I wish to perform, with great fear and trembling, a little theological meditation on 1 Corinthians 14. I want to suggest that there is a tremendous need for prophesy in the church, and that it is the task of seminary professors to be prophets, and to train others to be prophets, so that they can prophesy for the edification of the church.
In 1 Corinthians, we are told to “eagerly desire spiritual gifts, especially the gift of prophecy.” Paul sets “prophecy” across from “glossolalia,” or speaking in a tongue. Tongues, as a spiritual exercise, edify the believer--vertically. Prophecy, however, edifies other believers--horizontally. Prophesy “strengthens, encourages, and comforts” believers.
Tongues have to be interpreted, Paul says, in order to be edifying for the church. I would suggest that prophesy is already an interpretation; a hermeneutical act that enables “strengthening, encouragement, and comfort.” But what then is prophecy an interpretation of? It’s an interpretation of God’s reality, or the reality of redemption, in short, an interpretation (an explanation which enables understanding and appropriation) of the Gospel.
Paul says that the church needs people who bring “revelation,” “knowledge,” and “prophecy,” and “words of instruction.” These things enable clarity, as if distinguishing between notes on a pipe or harp, so that one can tell what tune is being played). When I played the piano as a child, I may have known what I was playing, but it’s possible that passersby had no clue! The performance was only good—and meaningful—for me. You don’t need to look far to see that the evangelical church needs prophetic clarification. Evangelical Christians are more apt to turn to Oprah Winfrey or Dr. Phil than to Scripture, much less than to the Councils of Nicea and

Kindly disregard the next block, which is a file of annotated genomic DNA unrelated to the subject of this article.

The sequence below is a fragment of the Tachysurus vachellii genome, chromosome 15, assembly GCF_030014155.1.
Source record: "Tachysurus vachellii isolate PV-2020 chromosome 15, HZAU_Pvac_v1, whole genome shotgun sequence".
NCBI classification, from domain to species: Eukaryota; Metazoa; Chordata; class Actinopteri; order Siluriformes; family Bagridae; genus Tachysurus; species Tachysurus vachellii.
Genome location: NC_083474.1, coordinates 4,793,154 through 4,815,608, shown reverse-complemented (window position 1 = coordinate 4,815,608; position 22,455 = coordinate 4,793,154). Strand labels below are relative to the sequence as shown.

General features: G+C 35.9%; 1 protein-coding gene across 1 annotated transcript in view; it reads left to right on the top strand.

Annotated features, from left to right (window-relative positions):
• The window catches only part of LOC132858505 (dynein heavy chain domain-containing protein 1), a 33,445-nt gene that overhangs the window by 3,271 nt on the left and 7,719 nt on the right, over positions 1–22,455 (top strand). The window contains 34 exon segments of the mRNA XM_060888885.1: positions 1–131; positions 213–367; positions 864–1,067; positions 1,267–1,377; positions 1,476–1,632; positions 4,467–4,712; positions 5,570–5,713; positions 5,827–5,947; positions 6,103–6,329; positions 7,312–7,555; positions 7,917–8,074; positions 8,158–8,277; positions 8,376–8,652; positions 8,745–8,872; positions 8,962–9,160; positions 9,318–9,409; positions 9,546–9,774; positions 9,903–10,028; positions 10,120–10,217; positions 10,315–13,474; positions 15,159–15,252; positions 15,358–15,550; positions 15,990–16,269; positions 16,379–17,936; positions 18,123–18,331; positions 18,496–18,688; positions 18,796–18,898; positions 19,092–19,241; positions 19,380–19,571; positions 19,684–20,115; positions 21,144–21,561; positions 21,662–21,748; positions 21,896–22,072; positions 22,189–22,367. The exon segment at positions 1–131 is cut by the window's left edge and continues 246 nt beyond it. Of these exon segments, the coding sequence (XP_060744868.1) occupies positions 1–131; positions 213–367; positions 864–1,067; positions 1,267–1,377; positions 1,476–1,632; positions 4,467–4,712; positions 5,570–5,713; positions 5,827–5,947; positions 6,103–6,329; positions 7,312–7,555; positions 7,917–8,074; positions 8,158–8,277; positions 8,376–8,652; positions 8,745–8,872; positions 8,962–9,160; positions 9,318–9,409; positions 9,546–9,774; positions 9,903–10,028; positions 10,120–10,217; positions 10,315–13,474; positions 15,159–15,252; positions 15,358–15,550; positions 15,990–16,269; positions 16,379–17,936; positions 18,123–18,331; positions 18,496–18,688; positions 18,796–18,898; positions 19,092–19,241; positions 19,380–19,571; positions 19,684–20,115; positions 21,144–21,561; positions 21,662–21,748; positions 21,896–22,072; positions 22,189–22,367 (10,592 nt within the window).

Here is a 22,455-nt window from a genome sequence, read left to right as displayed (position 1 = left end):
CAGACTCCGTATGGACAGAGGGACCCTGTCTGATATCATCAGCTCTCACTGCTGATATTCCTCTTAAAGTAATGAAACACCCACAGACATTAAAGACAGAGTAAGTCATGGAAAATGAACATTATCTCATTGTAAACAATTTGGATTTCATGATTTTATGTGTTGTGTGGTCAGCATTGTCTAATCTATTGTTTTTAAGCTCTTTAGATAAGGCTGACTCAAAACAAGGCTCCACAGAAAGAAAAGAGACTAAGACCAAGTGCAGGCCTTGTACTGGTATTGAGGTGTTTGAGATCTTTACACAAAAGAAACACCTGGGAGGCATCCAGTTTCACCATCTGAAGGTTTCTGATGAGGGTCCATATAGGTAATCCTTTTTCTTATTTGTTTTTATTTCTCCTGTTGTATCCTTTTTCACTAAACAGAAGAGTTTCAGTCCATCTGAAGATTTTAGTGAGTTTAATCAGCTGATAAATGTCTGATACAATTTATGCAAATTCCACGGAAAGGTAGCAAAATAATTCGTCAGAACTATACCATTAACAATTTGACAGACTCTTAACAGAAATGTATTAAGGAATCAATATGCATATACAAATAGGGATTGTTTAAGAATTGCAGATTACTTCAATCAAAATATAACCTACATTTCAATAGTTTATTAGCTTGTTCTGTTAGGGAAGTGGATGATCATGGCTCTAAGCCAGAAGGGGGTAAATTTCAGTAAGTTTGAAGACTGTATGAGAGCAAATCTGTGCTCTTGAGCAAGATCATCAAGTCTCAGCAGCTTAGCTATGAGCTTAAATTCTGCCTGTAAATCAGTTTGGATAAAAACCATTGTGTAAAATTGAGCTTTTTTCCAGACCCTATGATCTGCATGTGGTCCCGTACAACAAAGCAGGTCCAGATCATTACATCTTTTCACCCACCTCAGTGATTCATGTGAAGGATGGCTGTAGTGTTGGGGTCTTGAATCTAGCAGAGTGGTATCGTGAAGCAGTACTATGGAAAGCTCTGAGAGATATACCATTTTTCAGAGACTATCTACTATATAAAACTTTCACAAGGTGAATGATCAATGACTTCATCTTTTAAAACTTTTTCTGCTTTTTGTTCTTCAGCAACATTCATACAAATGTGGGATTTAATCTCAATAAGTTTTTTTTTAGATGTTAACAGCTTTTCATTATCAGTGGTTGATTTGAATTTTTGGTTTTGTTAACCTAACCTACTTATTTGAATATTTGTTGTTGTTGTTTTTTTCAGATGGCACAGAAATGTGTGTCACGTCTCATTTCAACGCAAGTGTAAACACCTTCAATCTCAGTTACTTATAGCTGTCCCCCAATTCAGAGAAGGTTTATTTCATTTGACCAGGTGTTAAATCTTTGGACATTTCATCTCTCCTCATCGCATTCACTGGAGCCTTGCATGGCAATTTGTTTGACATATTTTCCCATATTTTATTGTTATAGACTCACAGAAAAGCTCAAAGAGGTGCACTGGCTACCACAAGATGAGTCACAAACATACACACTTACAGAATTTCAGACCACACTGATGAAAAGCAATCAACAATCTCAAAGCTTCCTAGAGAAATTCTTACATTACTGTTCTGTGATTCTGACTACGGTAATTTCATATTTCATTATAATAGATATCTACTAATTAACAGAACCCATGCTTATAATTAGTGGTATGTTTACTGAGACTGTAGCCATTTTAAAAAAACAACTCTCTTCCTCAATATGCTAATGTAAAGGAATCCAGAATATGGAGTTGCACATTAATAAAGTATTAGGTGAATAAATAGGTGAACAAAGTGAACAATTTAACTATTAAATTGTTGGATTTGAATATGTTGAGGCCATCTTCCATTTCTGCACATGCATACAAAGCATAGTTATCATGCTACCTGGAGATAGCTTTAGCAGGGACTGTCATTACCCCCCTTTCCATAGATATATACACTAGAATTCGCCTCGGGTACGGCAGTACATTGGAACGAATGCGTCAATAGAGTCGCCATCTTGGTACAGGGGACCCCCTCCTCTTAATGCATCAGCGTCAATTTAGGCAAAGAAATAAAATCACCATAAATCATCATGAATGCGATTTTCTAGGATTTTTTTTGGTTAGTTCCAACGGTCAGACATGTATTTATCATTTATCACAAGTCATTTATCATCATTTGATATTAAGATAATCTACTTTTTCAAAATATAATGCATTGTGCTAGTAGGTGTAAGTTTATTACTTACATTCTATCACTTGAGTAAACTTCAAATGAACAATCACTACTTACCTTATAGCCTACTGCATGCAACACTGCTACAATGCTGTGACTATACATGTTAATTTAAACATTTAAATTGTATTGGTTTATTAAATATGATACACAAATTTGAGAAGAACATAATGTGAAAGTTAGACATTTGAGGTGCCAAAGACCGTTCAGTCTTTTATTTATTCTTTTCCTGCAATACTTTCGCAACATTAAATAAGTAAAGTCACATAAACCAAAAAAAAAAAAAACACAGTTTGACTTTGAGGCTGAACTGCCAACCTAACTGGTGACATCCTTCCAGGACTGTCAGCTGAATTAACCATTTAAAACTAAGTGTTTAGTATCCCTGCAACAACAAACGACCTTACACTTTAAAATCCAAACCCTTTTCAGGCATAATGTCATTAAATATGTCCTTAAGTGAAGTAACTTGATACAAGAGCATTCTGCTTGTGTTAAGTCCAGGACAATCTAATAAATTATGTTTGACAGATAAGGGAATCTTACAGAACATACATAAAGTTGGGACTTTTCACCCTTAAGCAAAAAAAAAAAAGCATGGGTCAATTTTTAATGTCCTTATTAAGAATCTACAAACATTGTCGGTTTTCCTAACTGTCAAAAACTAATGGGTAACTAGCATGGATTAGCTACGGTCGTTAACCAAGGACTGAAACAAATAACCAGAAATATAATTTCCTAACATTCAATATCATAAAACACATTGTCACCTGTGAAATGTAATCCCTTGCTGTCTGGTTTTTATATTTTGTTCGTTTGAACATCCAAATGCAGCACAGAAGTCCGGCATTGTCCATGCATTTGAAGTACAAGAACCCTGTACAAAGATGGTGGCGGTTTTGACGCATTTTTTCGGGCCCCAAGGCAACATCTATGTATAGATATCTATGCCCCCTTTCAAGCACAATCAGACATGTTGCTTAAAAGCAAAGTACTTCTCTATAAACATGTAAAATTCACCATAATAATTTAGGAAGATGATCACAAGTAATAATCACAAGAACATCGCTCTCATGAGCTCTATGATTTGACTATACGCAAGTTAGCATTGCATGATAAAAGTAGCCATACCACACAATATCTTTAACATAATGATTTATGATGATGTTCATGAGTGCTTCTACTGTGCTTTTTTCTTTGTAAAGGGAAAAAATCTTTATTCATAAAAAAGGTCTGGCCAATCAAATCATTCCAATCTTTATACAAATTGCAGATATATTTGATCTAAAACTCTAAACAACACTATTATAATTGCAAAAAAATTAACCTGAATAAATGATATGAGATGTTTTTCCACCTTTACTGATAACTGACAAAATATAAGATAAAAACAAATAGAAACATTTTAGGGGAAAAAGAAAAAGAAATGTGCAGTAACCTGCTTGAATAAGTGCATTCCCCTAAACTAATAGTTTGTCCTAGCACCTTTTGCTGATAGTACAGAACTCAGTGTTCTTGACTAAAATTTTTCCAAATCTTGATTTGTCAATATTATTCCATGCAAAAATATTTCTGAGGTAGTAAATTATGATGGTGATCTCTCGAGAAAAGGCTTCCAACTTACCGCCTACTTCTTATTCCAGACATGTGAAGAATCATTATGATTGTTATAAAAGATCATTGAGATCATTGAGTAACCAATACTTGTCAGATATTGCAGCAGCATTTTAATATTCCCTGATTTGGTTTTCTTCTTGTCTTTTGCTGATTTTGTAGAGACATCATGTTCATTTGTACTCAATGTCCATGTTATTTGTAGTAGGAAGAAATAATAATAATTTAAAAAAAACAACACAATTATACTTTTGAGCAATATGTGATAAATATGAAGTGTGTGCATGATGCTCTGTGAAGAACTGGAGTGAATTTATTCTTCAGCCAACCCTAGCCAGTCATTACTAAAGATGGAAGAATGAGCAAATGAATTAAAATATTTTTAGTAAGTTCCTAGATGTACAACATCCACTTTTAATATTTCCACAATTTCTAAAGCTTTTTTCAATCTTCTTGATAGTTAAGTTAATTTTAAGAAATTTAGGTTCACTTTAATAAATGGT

Paul says, “Unless you speak intelligible words with your tongue, how will anyone know what you’re saying?” I think by implication, we can say that “prophecy is the speaking of intelligible words for the edification of the church: for strengthening, encouraging, and comforting of believers.” Prophesying is like interpretation and translating: It is enabling others to understand the “strange new world of the Bible” (Barth), to understand and communicate the “Gospel,” and to understand and communicate, insofar as we have grace to do so, the reality and presence of God among us.
Prophesy brings conceptual clarity to spiritual practices. We can pray in a tongue with our spirit, but our minds are at rest. It’s better to pray with your spirit and with understanding, Paul says. We can sing with our spirit, but it’s better to sing with your spirit and with understanding. Remember the apostle's command to Timothy that he pay attention to his life and to his doctrine; they are intimately interconnected. Spirituality is never divorced from theology. Theology is never divorced from spirituality.
Now less we get to big for our britches here, given this significant role of prophesy and the urgent need for prophesy in our churches, we need to remember what Paul says just a chapter back: If I have the gift of prophesy and can fathom all mysteries and all knowledge,” but have not love I am nothing. …where there are prophecies, they will cease…where there is knowledge, it will pass away.” Now we see only a reflection as in a mirror; that is, we interpret, we are hermeneutical and subjective beings, trying our best to attain clarity and to appropriate knowledge for mutual, spiritual edification. But prophesy is temporary, transient, and incomplete. There is a higher and more eternal task: love. You don’t have to be a prophet, or even a professor, for that matter, to do that.